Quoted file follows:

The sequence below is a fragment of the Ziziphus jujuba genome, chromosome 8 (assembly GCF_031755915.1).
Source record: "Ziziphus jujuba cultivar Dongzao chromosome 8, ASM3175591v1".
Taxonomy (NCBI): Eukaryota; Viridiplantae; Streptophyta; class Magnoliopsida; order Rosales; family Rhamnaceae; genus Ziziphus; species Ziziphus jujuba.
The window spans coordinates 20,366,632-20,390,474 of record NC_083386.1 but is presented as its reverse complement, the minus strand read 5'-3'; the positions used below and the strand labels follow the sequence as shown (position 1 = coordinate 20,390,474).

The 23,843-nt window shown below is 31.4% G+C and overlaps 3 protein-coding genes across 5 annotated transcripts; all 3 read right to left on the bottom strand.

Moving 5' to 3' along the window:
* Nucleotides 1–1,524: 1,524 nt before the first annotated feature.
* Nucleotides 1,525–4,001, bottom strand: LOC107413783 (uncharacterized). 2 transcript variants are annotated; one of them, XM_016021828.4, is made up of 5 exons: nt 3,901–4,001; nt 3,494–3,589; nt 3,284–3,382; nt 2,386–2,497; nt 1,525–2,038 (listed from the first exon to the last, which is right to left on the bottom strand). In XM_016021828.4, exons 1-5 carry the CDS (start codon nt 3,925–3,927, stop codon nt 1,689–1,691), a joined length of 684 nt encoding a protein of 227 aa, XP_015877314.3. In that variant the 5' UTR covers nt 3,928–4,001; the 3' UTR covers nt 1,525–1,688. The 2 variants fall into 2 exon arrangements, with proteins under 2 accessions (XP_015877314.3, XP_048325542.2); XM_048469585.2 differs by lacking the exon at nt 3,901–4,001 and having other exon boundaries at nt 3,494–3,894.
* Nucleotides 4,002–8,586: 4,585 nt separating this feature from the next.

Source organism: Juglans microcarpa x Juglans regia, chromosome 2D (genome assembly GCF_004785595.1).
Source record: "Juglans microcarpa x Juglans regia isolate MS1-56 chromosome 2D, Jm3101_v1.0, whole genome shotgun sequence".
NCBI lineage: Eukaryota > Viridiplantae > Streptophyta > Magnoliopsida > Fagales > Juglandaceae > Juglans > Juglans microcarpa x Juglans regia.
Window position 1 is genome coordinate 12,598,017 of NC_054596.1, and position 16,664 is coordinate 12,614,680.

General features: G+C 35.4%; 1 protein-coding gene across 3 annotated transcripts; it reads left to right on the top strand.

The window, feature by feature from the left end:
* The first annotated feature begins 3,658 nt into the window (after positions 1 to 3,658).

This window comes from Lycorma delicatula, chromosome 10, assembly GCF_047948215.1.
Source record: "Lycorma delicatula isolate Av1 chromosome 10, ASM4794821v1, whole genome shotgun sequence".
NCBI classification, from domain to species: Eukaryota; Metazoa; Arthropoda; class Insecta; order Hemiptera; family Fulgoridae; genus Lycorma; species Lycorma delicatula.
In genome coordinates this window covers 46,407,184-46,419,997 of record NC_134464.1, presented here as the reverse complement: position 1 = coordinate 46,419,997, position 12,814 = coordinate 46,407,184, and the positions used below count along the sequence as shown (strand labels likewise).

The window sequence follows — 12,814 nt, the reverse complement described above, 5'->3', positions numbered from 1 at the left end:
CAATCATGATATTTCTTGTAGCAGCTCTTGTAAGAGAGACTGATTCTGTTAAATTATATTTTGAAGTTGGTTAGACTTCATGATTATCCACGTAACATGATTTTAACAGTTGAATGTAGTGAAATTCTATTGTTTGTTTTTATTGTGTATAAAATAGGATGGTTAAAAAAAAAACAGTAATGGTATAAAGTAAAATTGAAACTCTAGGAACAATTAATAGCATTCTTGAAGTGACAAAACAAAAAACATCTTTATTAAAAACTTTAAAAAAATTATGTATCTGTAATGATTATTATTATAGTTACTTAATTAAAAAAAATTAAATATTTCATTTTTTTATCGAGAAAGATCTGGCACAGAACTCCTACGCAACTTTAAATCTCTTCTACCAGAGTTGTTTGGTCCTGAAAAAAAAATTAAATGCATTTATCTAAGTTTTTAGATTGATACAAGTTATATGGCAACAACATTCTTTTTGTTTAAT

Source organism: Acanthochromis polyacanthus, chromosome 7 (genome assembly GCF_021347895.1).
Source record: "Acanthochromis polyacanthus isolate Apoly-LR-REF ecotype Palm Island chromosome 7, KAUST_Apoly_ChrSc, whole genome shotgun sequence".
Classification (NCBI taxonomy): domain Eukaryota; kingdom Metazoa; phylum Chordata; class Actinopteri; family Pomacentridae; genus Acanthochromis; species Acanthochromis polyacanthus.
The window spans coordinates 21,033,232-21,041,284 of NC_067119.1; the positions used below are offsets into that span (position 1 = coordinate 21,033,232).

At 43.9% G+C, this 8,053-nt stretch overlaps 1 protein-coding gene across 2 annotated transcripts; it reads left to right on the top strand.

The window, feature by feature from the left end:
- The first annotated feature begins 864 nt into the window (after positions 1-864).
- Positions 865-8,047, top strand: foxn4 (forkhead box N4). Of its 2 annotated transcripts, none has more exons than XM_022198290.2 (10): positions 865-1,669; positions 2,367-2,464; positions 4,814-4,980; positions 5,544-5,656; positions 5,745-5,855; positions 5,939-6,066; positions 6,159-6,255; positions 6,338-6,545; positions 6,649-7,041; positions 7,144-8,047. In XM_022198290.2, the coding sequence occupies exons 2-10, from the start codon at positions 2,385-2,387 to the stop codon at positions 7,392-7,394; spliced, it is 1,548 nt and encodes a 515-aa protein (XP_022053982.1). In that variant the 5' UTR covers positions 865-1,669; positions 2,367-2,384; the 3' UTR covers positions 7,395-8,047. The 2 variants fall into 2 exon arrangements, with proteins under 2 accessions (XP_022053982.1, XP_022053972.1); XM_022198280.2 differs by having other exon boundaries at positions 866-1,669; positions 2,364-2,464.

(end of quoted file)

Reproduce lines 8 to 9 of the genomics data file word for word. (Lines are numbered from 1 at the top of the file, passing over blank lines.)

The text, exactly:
* Nucleotides 1,525–4,001, bottom strand: LOC107413783 (uncharacterized). 2 transcript variants are annotated; one of them, XM_016021828.4, is made up of 5 exons: nt 3,901–4,001; nt 3,494–3,589; nt 3,284–3,382; nt 2,386–2,497; nt 1,525–2,038 (listed from the first exon to the last, which is right to left on the bottom strand). In XM_016021828.4, exons 1-5 carry the CDS (start codon nt 3,925–3,927, stop codon nt 1,689–1,691), a joined length of 684 nt encoding a protein of 227 aa, XP_015877314.3. In that variant the 5' UTR covers nt 3,928–4,001; the 3' UTR covers nt 1,525–1,688. The 2 variants fall into 2 exon arrangements, with proteins under 2 accessions (XP_015877314.3, XP_048325542.2); XM_048469585.2 differs by lacking the exon at nt 3,901–4,001 and having other exon boundaries at nt 3,494–3,894.
* Nucleotides 4,002–8,586: 4,585 nt separating this feature from the next.